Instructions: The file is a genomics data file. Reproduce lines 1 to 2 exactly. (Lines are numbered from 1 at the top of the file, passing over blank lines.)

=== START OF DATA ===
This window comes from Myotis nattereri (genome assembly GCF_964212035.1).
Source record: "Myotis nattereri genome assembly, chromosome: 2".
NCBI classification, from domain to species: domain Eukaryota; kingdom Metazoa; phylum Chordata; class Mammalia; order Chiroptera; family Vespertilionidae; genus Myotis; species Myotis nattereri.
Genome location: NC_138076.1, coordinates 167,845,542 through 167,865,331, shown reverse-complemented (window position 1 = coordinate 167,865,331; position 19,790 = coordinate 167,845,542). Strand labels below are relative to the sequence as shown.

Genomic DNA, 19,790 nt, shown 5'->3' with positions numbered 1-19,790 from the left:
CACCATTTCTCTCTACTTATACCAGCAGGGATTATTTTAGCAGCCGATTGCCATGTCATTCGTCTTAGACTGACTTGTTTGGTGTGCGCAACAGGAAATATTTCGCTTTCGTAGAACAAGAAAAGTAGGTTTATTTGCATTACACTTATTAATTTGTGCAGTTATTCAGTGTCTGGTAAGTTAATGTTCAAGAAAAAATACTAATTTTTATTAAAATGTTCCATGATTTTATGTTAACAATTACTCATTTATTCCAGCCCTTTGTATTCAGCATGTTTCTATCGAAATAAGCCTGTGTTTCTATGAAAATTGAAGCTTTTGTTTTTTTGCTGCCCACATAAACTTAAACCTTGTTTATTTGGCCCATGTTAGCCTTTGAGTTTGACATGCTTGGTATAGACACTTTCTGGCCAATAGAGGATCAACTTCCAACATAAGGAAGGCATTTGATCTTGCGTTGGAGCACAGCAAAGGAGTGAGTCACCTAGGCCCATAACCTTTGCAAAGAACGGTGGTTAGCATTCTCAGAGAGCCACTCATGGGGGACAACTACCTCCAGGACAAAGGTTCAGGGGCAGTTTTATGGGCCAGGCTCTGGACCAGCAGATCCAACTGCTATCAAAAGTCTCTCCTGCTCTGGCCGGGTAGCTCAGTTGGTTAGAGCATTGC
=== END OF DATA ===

This window comes from Myotis nattereri (genome assembly GCF_964212035.1).
Source record: "Myotis nattereri genome assembly, chromosome: 2".